One of the most difficult things to have children (and some adults) understand is that everything that they do has a consequence and an affect on their future, be it in driving, drugs, alcohol, skipping a test, or not doing homework, skipping school to party or what have you.  From what I  have read, many do not have that physical ability as their brains are not developed sufficiently to understand that until later in life (at about age 100), no matter how much we try to teach them and get them to understand.
The PTA should change their name to PTSA for Parent, Teacher and Student Association for it is only through the work and cooperation of all three that education can take place.  Since tax dollars support our schools it is proper that the community demand more from all three groups as it is otherwise a waste of money.  The parents should expect the best from the teachers and DEMAND more from their children, including  respect for their  teachers and fellow classmates.  The teachers should expect and get more cooperation and respect from their students and parents in making sure the emphasis in the home is on learning.  The students should expect the best from the teachers and help from their parents in placing their education as a top priority (whether they want it or not).  They have one chance at a free grade school education and they need to take advantage of it, and not use home study time to spend on having a good time.  It is doubtful that they will demand more homework or extra assignments to be challenged to learn!  This isn't Burger King and they can't have it their way!  They cannot and do not, for the most part, understand they are affecting their life forever, be it their retirement in 45 years, their choice of a mate, or their future occupations and lifestyle.  It is up to the community and parents to guide them on their road to a self sufficient life.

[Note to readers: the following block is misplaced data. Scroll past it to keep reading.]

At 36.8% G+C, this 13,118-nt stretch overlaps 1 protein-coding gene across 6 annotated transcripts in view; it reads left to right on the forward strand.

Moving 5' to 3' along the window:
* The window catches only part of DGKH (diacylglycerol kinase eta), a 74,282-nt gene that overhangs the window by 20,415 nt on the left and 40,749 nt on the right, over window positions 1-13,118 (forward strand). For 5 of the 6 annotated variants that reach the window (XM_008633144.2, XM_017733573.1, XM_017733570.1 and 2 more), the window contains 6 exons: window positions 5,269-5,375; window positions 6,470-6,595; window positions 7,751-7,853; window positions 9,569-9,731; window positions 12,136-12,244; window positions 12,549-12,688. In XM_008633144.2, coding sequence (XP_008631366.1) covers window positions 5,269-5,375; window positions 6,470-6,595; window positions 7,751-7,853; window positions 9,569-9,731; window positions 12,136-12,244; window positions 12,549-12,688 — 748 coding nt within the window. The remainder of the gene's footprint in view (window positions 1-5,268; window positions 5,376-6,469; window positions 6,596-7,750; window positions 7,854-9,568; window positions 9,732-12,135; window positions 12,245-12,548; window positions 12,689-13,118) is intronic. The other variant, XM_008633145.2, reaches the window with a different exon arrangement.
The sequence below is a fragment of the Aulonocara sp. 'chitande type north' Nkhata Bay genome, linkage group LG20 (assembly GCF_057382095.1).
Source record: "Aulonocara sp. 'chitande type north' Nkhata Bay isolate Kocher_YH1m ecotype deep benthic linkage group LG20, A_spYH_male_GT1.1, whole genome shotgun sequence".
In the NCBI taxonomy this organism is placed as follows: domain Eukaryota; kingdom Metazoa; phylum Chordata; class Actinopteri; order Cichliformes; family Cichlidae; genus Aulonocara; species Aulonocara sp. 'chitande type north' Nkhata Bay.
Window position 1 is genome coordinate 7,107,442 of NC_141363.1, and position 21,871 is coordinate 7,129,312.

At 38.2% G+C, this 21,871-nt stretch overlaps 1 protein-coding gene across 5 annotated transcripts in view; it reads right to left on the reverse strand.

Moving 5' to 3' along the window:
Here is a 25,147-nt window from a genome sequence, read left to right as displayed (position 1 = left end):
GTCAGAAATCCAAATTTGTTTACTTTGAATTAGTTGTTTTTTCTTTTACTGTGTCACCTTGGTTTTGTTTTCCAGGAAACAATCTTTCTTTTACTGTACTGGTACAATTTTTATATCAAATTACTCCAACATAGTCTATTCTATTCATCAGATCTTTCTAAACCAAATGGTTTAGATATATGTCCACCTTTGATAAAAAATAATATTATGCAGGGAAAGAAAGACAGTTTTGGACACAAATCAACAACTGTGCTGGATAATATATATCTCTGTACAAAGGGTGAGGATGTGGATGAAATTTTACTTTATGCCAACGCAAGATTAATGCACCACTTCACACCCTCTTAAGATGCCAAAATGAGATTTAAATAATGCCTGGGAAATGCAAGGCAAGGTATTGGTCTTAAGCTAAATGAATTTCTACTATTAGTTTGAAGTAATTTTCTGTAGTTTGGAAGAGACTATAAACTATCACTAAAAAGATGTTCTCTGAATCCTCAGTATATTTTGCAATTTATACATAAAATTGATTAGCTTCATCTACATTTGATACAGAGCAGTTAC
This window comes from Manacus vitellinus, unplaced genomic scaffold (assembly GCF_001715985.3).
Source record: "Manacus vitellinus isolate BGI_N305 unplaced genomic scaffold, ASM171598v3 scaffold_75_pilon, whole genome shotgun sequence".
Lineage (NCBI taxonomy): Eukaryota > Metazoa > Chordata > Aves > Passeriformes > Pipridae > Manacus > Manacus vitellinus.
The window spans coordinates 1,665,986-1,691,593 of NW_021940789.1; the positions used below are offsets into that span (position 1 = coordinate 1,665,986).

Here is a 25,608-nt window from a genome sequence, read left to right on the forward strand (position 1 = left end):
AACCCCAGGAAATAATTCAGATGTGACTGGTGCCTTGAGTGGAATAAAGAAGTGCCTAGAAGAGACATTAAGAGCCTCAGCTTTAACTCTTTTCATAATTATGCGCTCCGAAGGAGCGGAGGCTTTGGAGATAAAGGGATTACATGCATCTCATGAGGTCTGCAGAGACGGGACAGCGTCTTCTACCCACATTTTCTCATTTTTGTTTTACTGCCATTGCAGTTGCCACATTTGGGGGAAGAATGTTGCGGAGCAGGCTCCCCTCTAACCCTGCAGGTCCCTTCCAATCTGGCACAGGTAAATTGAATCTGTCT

Notice that I did not put PTSBA, B standing for building.  If the children have the desire to learn, the parents stress the need and help the child learn, and if the teacher is dedicated to their students and profession, it doesn't matter where the classes are held, learning will take place even if there are difficulties facing everyone.  Why did your grandparents stress the difficulties they had in school?   The one room school, hauling water for the class, keeping the stove going, walking the 2, 3, or 4 miles to school thru snow and rain?  I think they were usually bragging about the obstacles they were facing and overcame to reach this point in their lives and were proud that they had the fortitude to do it.  Many in small schools accomplished more with their lives that others that had all the advantages.